18. Iran

Iranian cuisine has drawn influences from many of its neighbouring regions, including Caucasia, Turkey, Greece, Central Asia and Russian. There is a strong focus on rice as a staple, complimented by preparations of meat and vegetables. Fresh herbs are also liberally used, which gives dishes a subtle aromatic essence that is very refreshing. When an Iranian family throws a banquet, there will usually be many dishes centred around the middle of the table, with side dishes circling around the outside. This appeals to me greatly, because there’s nothing I like more than having lots of options to eat from during a meal.

Kabobs, nan-e barbari, rice and salad shirazi

kabobsGrilled meat forms an important part of Iranian cuisine, whether simply prepared on the stovetop at home for dinner, or elaborately cooked on giant skewers over hot coals for crowds. Kabab koobideh is possibly one of the most well-known Iranian dishes, consisting of a mix of lamb and beef mince spiced with onion, coriander, garlic, turmeric, sumac, and cumin. “Koobideh” comes from a term meaning “slam”, referring to the original method of forcefully pounding the meat in preparation of the meal. Once the ingredients are well combined, the mixture is moulded around large flat metal skewers, about 3-4 cm wide and 0.5 cm thick, and placed over searing hot coals. To be perfectly honest with you, the pictured meal was actually my second attempt, with the first being much less successful. In the end I learned that my devil-may-care attitude towards recipes in the first instance led to the disregard of a few important factors. First, the fat content of the meat, ratios of beef/lamb/onion and wetness of the mixture (i.e. the onion should be drained before adding) are all crucially important to achieving kabobs that will not slop off the skewers during cooking, nor inconveniently stick to them. Second, the skewers must be flipped frequently during the cooking process to allow them to cook evenly, and therefore prevent splitting of the kabob (and, heaven forbid, half of it falling off into the hot coals). After repeating the process with a little more attention to the wise warnings of online recipes, my second batch turned out perfectly: completely intact and able to slide off the skewers in a single piece. Also, most importantly, they were delicious! My other kabobs were comparatively simple: I made jujeh kabobs by marinating chicken pieces in onion, lemon juice, garlic, saffron, cumin and yoghurt before threading them onto the skewers, and for the vegetable kabobs I simply pierced a few peppers/tomatoes/red onions and sprinkled them with oil and salt. In stark contrast to my unexpected failure with the koobideh kabobs, my nan-e barbari was an extremely unexpected success! Nan-e barbari is a thick oven-baked Persian flatbread, somewhat similar to Turkish bread, that takes its name from a now-defunct term “barbari” that was used by Iranians to describe the Hazara people native to a mountainous region in central Afghanistan. Maybe it’s just that fresh bread is always incredible, but I thought this bread was particularly good, especially as a vehicle to mop up all of the scrumptious juices from the kabobs. I also served my kabobs with some saffron rice (which is the “chelow” that forms the contender for national dish of “chelow kabob”: kabobs and rice), a fried egg (because why not?), and salad shirazi (a mix of tomatoes, cucumbers, onion and fresh herbs dressed in lemon juice, named after the city Shiraz from which it originated).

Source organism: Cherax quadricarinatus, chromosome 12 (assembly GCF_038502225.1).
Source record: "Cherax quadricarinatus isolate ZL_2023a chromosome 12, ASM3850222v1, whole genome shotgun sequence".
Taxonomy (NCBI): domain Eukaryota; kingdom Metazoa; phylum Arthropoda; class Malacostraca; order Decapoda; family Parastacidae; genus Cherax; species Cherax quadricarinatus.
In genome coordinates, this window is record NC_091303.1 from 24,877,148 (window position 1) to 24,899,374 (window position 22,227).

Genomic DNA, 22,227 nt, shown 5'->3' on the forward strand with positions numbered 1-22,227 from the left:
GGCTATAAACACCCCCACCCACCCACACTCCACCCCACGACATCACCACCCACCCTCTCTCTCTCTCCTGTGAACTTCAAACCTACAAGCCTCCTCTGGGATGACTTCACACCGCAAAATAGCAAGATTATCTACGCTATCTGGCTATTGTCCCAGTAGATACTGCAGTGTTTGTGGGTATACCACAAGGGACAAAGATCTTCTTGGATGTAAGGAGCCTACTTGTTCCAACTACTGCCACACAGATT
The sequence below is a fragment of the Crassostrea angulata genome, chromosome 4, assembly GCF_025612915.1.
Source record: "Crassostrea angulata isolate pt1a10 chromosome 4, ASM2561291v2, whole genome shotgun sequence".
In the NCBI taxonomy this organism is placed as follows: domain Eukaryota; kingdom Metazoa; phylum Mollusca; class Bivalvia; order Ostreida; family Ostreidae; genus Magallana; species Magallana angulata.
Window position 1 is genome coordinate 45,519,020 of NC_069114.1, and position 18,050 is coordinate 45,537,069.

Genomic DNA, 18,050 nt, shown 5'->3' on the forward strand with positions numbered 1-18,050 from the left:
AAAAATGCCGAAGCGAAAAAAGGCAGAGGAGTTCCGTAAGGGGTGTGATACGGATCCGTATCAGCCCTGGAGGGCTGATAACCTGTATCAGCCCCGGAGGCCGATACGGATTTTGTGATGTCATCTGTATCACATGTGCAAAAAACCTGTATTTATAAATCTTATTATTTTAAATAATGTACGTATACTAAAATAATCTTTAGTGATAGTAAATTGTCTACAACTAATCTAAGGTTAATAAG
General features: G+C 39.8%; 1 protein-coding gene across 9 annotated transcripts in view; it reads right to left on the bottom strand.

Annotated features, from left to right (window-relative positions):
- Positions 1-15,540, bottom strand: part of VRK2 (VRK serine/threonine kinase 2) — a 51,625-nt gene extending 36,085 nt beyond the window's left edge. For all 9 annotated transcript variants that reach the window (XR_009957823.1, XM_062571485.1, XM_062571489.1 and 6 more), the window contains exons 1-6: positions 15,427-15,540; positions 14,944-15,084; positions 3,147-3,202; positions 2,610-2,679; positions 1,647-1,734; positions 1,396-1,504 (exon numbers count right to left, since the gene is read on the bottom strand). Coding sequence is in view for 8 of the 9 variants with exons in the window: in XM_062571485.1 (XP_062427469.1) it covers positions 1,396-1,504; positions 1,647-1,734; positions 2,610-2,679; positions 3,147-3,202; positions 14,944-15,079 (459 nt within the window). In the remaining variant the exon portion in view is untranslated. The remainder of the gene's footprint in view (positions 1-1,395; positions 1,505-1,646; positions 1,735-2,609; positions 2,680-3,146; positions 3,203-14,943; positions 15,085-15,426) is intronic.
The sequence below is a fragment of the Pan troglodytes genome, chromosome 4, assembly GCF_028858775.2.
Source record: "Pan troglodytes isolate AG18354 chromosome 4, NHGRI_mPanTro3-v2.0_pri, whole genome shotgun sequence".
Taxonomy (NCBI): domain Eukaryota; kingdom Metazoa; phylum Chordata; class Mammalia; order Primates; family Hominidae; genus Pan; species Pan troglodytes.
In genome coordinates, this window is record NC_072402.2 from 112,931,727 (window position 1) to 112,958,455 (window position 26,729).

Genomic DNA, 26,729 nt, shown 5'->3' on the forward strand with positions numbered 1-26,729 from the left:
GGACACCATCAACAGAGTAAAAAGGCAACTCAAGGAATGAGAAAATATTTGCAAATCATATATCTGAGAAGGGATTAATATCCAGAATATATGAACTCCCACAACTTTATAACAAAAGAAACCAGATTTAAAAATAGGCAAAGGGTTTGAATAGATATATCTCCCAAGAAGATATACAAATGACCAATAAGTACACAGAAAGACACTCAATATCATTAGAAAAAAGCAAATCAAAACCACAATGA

Zereshk polow and morgh

zereshk polo and morghZereshk polow literally translates to “barberry rice”, although sometimes also called “celebration rice”, or “jewelled rice”, is a happy dish that is often served at Iranian weddings, parties or any other joyous celebration. Rice is a bit of a big deal in Iran. Two typical ways of cooking it are chelow and polow, the former describing plain rice usually served on the side of a dish, and the latter describing rice mixed with other ingredients and more commonly serving as the main attraction of a meal. However, my amateur understanding of Iranian rice is that it is primarily cooked not for the rice itself, but for the tadig. A tadig is the golden crust that the rice forms at the bottom of the pan, and is created by parboiling rice, draining it, then putting a thick layer of oil (with the optional additions of saffron powder and/or sliced potatoes) in the bottom of the pan before putting the rice back in. The rice is then cooked on a low heat for another hour or so, with the lid secured over some paper towels, which sequesters the steam and ensures a crunchy crust. The tadig of zereshk polow is usually made with a layer of sliced potato, on top of which par cooked rice is layered, subtly flavoured with saffron, and then steamed with a paper towel on top as for plain rice. The rice is then combined with rehydrated and sautéed barberries, a beautiful red berry common in Iran, which evoke the “jewelled” references to this dish. My potato tadig was incredibly successful, brown and crunchy in all the right ways, and the barberries added an astounding sweet and sour flavour to the rice. I could have eaten the whole bowl by itself! Luckily I didn’t have to, because zereshk polo is traditionally (although not necessarily) served with morgh (chicken). I roasted a small chicken marinated in onion, oil, lemon and plenty of saffron, which imparted a beautiful golden hue and delicate aromatic flavour to the bird. However, do not be fooled by my placement of the chicken in the centre of the photo – the zereshk polow is considered the centrepiece dish and the chicken merely the accompaniment in Iran.